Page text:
What Happened at the Lake by Phil M. Williams — A Review

What Happened at the Lake by Phil M. Williams

RaeleighReads rating: love--coffee-png-image-52236love--coffee-png-image-52236love--coffee-png-image-52236

Trigger warnings: rape, sexual violence, murder

Whew! This one had some intense moments!

The Palmer family goes on vacation in Tennessee, but not everyone who goes on that trip makes it back home. Alex Palmer and his wife Emma are the organizers of this family getaway, and they’ve invited everyone — all of Alex’s siblings, their spouses and significant others, his father and his stepmom, and his daughter and her boyfriend.

The family dynamics alone are enough to make this a good read, but Williams adds to this with some incredibly graphic and disturbing violence. In fact, that’s how the book starts. The first chapter turned my stomach, but I kept reading because I wanted to know where Williams was going with all of it.

The next 30-40% of the book was fairly boring to be honest. There was too much telling me what each character thought and did, but I’m a lover of description. This is not to say that Williams does not possess incredible powers of description. He certainly does, but he uses them for describing the brutal sexual assaults and murders that occurred on the lake the Palmer family was visiting.

When the action picks up in this novel, it nearly speeds out of control. What remains in the last quarter of the book is a father’s desperation and love for his daughter. For me, that was the most compelling part of this book — Alex Palmer’s quest to find out what happened to his daughter.

To me, Alex was the only fully realized character in this whole book. A few others — his father Harvey and brothers Matt and Jeff — were filled out to some extent, but for many of the other characters, I was left wanting more. Because I did not feel much of a connection to the large cast in this book, it dropped my rating from what would have been four coffee cups to three.

I mentioned trigger warnings of murder, sexual violence, and rape at the beginning of this post, and I want to reiterate that here. Those scenes were incredibly graphic and difficult to read at times. If you are at all turned off by those kinds of images, do not read this.

If you’re a fan of thrillers and family drama (and possess an iron stomach), this book is for you.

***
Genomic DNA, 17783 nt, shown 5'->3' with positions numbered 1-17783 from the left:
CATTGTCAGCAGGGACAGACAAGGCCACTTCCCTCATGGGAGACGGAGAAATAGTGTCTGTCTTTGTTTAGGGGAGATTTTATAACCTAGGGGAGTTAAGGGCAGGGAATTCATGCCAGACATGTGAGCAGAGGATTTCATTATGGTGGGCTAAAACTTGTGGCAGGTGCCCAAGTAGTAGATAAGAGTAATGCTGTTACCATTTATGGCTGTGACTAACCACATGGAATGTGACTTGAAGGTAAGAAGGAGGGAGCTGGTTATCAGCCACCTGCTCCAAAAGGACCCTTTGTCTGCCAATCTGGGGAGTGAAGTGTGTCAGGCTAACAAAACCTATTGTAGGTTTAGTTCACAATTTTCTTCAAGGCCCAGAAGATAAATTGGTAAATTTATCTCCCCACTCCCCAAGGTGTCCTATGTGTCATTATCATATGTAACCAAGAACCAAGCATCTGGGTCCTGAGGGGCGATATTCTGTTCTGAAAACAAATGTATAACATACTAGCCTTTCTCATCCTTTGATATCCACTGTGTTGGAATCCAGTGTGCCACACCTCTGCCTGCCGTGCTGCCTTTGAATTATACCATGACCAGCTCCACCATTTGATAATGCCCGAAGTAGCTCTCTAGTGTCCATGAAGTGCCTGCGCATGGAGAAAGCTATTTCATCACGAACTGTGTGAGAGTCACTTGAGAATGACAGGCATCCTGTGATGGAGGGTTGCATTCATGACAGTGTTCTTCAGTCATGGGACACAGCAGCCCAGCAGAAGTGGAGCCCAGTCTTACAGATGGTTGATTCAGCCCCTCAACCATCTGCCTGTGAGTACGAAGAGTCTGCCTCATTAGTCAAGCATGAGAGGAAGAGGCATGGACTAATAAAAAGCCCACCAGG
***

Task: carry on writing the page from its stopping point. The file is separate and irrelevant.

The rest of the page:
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Hurt People: A Novel by Cote Smith — A Review

hurt peopleHurt People: A Novel by Cote Smith

RaeleighReads rating: cup-of-coffee3cup-of-coffee3cup-of-coffee3cup-of-coffee3

Wow. This was haunting.

Well-written, atmospheric, intense — a book that will pick you up, drop you on your ass, and then reach out a hand to help you back up.

In Hurt People, the reader is thrust down into the mind, albeit the very highly functioning mind, of a young boy.

The word atmospheric seems very appropriate here — the setting is a slow, sleepy summer in Kansas, just down the road from Leavenworth Prison. But this summer is simmering with something sinister on the edges. The narrator and his brother spend their time ignoring their mother’s rules, learning pool tricks with a new friend, and watching bad horror movies with their dad, but there is so much more happening on the periphery, and we glimpse it by bits and pieces, tinged with childish imagination. The bond between the brothers is strong, but it is tested greatly when a large secret they share between them must be told.

I put this on my suspense shelf, though that isn’t quite right. There is an underlying tension, but it’s subtle — seen through the mind of our young narrator. This narrator’s mind is fascinating — equal parts razor sharp and whimsical, and Smith really captures the essence of how children think (or at least how I think they probably think).

My only complaint:

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This is a slooooow read, especially in the first half. The writing is very good though, so if you have time to spend sinking into it, it’s well worth it.

I would recommend it for people who enjoy literary fiction; slow, simmering suspense; examination of family dynamics; and the narrative perspective of highly intelligent children.

Thanks to NetGalley and Farrar, Straus and Giroux for my review copy.